Baseline adrenal metastasis was a significant negative predictor only in the <65-year old male subgroup, for which a high 3.52 RR (P=0.0257) was calculated; this was in full agreement with published data showing a significant decrease in median overall survival (OS) in the presence of adrenal metastases (14). Of note, in our cohort, the adrenal metastasis prevalence was almost double in the 40-49/50-59 age groups in comparison with the other age groups.
As expected, cerebral metastasis has a negative impact on the overall time of treatment (RR=1.93, P=0.044). Crinò et al showed a 39% disease control rate with a median OS of 8.6 months in NSCLC patients under therapy with nivolumab (15).
A baseline neutrophil count over 8x109/l and an ALC variation of +1x109/l at six weeks on therapy were both negative predictive factors, with comparable RR=2.39 (P=0.027) and 2.52 (P=0.0394), respectively. Of note, baseline ANC per se was found to be a much weaker negative predictor (RR=1.10, P=0.0406).
Our data concerning ALC variation as a negative predictor may come as a surprise, since previously published data describe a positive correlation of ALC (at baseline and at 6 weeks on treatment) with OS upon nivolumab therapy (16). While Karantanos et al described static data, our approach emphasized a novel, more dynamic parameter: The absolute change in ALC between baseline and 6-week time point. Why a positive ALC variation at 6 weeks of therapy exerts a negative effect on overall time on treatment remains to be explored on much wider cohorts of patients.
Other authors investigated 50 possible predictors of disease-specific survival during nivolumab treatment for NSCLC. Correlations with disease-specific survival were proven for ECOG PS, size of the largest brain metastasis, number of metastatic sites, toxicity, and malignant pleural effusion and correlations with time to treatment failure were confirmed for malignant pleural effusion, number of metastatic sites and number of liver metastases (17).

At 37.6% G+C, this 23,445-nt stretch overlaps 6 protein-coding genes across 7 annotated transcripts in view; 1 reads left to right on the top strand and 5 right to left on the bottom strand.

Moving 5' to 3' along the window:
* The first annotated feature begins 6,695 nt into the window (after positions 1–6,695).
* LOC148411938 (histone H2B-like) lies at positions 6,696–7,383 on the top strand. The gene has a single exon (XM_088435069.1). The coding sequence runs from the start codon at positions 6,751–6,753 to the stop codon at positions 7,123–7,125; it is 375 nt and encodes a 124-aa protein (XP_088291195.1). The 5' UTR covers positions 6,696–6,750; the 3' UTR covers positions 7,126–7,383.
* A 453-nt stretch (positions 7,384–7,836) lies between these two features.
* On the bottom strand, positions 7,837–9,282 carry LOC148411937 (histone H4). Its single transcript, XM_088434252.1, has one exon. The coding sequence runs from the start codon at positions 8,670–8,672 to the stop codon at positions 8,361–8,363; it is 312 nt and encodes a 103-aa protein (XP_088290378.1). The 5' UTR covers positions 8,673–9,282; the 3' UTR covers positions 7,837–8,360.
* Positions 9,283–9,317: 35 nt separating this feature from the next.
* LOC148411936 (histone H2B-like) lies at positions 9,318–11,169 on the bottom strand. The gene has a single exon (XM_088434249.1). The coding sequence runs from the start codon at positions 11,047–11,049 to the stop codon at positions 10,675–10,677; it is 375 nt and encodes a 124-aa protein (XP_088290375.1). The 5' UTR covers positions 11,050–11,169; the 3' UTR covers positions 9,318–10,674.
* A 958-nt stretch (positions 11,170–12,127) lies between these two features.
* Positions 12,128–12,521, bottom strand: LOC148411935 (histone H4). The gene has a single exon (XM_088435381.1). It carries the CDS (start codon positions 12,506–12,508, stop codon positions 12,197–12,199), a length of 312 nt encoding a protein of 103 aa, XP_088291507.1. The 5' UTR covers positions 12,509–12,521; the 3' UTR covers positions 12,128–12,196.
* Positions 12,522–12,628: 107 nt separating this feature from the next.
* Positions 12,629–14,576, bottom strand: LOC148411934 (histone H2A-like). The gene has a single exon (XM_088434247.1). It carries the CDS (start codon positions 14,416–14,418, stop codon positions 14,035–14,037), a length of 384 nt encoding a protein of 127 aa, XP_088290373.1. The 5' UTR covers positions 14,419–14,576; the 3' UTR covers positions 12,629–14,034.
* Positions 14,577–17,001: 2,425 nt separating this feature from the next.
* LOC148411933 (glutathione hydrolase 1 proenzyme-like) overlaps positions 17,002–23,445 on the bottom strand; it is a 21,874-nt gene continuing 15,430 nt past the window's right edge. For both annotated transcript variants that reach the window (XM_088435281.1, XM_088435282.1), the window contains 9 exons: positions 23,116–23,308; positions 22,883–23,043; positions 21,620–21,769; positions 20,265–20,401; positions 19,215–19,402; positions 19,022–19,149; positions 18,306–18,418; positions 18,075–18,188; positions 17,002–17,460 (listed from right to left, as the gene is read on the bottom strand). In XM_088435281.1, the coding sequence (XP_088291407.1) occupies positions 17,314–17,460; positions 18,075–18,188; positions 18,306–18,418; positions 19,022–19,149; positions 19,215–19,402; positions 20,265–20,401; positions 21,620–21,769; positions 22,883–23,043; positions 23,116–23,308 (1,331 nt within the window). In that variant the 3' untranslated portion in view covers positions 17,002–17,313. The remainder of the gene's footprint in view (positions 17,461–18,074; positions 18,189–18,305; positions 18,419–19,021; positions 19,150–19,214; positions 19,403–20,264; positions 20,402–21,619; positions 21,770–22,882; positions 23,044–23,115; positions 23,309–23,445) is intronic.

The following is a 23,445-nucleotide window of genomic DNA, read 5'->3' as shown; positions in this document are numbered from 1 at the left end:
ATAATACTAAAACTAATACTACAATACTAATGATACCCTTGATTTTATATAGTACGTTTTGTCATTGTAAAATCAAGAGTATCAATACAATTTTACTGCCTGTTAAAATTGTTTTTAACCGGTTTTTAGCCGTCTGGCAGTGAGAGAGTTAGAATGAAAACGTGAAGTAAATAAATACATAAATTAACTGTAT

As lung and breast cancers metastasize to the eye and, although rare, metastatic choroid tumors are the most common type of intraocular malignancy, the patients were screened for associated ocular changes and, if necessary, for treatment options (18-22).
The value of total calcium <9 mg/dl (lower normal or hypocalcemia) is shown as a possible negative predictive factor for the duration of nivolumab immunotherapy. It should be noted that hypoalbuminemia is associated with poor immunotherapy results (23) (possibly by increasing the degradation of antibodies) and that hypoalbuminemia is a cause for apparently lower values of total calcium; in conditions of hypoalbuminemia, serum calcium values should be corrected.
Previous studies have shown that before starting nivolumab therapy, 17% of NSCLC patients present with hypoalbuminemia and 37% have lost more than 5% of their weight in the last 6 months. Progression-free survival (PFS) and OS are strongly influenced by albumin levels, hypo- vs. normal albuminemia differences being significant: 5.2 vs. 8.5 months in the case of PFS, respectively 6.9 vs. 18.5 months in the case of OS (23).
Besides the common limitations of a retrospective study, our analysis was hindered by the low number of probands in the subgroups, leading to uncomfortably wide confidence intervals for many investigated variables.
In conclusion, negative predictive factors were identified for the duration of nivolumab treatment: The presence of adrenal metastases (in men under 65 years of age), the presence of liver metastases, neutrophilia at the beginning of treatment (expressed both as ANC and as a value exceeding 8x109/l), absolute variation (increase) of lymphocytes at 6 weeks of treatment, the presence of brain metastases and the number of metastatic affected organs.
It is important to report early evolutive parameters that are predictive for the total duration of nivolumab treatment as demonstrated for circulating lymphocyte variation in the first 6 weeks.
Professional editing, linguistic and technical assistance was performed by Irina Radu, individual service provider.
Availability of data and materials
The data generated or analyzed during this study are included in this published article or are available from the corresponding author on reasonable request.
SoS organized the study, analyzed and interpreted the study data and wrote the manuscript. SN, SV, DP, VC, SiS, HF, RD and DM analyzed the data and helped to draft the output and critically reviewed the manuscript; CV interpreted the data and critically reviewed the manuscript for intellectual content. All the authors read and approved the final version of the manuscript for publication.
Ethics approval and consent to participate
All patients gave their informed consent for the procedure. The study protocol was conducted according to the principles of the Declaration of Helsinki after the approval of the Oncohelp Clinic Ethics Committee (3b/15.09.2020) (Timisoara, Romania). All patients provided written informed consent for the study participation and data collection.
Patient consent for publication
The authors declare that they have no competing interests.